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After being announced in June, the premium iMac Pro is finally ready to begin shipping to consumers this week, as Apple has announced that the new desktop will be available this Thursday, Dec. 14.
As expected, the iMac Pro carries a hefty starting price of $4,999. Pricing for optional upgrades to the machine is not yet available.
The entry-level model features an 8-core processor with 32 gigabytes of RAM and a 1-terabyte solid-state hard drive. With a 27-inch Retina 5K display, the chassis boasts four Thunderbolt 3 USB-C ports, four full-size USB 3 ports, an SDXC card slot, and 10Gb Ethernet.
With a unique space gray design exclusive to the pro model, the iMac Pro ships with a matching space gray Magic Keyboard with numeric keypad and Magic Mouse 2. Users can optionally swap the mouse for a space gray Magic Trackpad 2.
In terms of graphics, the iMac Pro has a Radeon Pro Vega 56 GPU with 8 gigabytes of HBM2 memory. Optional upgrades allow it to be configured to Radeon Pro Vega 64 with 16GB of HBM2 memory.
The processor can also be expanded to 10- and 18-core options, while RAM can be upgraded to 64 or 128 gigabytes. And the SSD is also configurable to 2 or 4 terabytes of storage.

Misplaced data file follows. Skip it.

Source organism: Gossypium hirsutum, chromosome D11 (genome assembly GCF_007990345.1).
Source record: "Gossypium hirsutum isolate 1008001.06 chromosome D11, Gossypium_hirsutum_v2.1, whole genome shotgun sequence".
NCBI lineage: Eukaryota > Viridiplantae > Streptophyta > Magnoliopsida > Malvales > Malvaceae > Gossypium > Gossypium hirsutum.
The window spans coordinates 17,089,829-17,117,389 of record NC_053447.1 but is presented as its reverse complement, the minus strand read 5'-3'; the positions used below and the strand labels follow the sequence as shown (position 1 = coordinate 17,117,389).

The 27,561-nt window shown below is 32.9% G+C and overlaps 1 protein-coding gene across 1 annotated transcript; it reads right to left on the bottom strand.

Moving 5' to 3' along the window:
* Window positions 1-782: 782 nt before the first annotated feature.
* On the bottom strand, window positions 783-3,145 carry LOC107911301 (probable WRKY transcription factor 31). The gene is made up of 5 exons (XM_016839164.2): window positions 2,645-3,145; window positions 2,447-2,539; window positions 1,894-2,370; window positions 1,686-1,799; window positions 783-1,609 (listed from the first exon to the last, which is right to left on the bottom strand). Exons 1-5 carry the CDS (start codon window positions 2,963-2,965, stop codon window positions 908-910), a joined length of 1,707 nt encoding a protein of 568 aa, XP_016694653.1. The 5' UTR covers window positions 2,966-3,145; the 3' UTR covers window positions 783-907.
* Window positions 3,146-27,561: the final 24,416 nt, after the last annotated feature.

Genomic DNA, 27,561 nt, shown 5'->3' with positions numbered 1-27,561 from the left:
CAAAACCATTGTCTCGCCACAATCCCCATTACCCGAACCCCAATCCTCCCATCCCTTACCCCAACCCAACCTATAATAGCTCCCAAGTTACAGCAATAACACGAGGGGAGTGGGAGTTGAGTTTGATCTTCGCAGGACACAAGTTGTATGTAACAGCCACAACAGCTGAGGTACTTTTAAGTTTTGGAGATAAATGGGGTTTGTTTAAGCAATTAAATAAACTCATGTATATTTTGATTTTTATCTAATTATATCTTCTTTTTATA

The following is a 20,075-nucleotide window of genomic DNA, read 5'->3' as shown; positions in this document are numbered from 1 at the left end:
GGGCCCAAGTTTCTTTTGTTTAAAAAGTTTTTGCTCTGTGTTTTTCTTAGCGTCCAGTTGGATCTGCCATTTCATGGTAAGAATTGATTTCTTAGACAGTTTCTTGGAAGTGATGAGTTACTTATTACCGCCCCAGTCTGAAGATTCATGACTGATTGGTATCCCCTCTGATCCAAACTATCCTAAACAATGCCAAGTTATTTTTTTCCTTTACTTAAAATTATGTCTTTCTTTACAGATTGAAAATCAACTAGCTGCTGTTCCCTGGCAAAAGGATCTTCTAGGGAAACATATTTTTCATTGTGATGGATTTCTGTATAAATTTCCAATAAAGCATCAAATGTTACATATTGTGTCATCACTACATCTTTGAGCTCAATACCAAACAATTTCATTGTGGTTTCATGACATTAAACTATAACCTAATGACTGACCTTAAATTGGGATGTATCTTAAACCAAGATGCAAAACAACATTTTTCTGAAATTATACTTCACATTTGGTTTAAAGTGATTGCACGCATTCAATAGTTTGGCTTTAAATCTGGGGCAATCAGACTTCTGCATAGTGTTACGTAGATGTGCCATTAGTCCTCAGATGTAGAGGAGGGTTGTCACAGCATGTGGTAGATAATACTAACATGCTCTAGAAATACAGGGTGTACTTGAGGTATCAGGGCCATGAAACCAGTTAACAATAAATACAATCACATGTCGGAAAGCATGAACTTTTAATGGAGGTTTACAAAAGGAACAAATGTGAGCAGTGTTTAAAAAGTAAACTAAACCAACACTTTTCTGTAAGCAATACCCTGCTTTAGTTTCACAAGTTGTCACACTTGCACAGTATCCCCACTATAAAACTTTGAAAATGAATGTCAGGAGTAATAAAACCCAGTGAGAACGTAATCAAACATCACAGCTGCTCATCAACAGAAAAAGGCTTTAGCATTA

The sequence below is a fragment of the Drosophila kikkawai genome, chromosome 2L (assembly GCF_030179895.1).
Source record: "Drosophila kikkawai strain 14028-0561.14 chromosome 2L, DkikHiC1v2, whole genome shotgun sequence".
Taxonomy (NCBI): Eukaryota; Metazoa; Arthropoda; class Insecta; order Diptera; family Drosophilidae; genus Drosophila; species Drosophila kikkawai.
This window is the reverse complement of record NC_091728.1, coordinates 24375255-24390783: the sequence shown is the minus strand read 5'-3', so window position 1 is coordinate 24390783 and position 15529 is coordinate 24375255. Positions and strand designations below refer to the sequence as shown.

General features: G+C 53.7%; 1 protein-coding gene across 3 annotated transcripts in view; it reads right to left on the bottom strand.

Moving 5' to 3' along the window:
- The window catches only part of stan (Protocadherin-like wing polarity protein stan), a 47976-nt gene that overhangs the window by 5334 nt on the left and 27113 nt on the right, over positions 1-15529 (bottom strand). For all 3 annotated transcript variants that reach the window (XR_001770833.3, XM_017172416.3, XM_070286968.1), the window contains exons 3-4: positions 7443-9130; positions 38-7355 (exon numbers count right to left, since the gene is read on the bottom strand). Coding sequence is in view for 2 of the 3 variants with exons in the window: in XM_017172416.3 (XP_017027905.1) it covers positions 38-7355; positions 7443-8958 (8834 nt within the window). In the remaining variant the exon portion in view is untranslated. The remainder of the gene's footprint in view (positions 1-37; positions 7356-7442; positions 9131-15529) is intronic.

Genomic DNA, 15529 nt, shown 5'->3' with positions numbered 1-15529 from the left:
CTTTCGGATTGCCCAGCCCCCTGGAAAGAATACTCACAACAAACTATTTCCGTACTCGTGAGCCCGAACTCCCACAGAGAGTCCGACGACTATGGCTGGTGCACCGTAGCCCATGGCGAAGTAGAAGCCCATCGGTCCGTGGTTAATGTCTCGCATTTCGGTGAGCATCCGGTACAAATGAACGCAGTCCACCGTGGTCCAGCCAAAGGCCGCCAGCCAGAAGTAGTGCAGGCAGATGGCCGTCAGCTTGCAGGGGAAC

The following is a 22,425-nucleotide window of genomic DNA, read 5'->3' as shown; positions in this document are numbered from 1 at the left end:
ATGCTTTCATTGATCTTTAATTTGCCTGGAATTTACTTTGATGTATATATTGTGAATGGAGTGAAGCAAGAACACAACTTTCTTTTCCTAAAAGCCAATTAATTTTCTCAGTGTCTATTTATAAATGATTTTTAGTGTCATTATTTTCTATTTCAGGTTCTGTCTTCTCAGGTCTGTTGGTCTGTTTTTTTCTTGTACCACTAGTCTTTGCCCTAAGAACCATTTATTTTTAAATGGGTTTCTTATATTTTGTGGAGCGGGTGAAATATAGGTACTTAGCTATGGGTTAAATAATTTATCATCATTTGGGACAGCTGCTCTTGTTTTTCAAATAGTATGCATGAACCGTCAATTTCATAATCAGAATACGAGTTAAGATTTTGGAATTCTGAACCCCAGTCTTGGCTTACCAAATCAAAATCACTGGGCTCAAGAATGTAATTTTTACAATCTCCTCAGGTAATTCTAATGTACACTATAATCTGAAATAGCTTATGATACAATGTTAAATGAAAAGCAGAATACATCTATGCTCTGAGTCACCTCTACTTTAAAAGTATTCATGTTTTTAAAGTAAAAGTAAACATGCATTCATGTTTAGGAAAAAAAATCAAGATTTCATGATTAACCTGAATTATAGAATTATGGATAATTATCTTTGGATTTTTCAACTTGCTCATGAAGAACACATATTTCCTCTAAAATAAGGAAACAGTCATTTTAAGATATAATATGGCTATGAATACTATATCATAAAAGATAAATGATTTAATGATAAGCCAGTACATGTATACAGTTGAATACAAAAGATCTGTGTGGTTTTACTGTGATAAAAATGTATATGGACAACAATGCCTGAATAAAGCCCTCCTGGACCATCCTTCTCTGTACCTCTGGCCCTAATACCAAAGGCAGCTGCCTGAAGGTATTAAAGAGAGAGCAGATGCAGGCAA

AppleInsider first received word on Monday that Apple's enterprise channels were gearing up for business sales of the iMac Pro. Though Apple representatives were inquiring with clients about custom configurations of the desktop, pricing information beyond the $4,999 starting point was not given.
The iMac Pro was unveiled at Apple's Worldwide Developers Conference in June, aiming to satisfy professional-grade Mac users who have felt neglected by the company's desktop offerings in recent years. The update marks the first time that the iMac, typically a consumer-focused machine, has been given the "Pro" distinction.
The company is also working on a new, modular Mac Pro desktop that may arrive in 2018, but details on the machine, its capabilities and the launch date have been limited. Apple has also said it will begin manufacturing its own displays once again, bringing a successor to the Thunderbolt Display at some point in the future.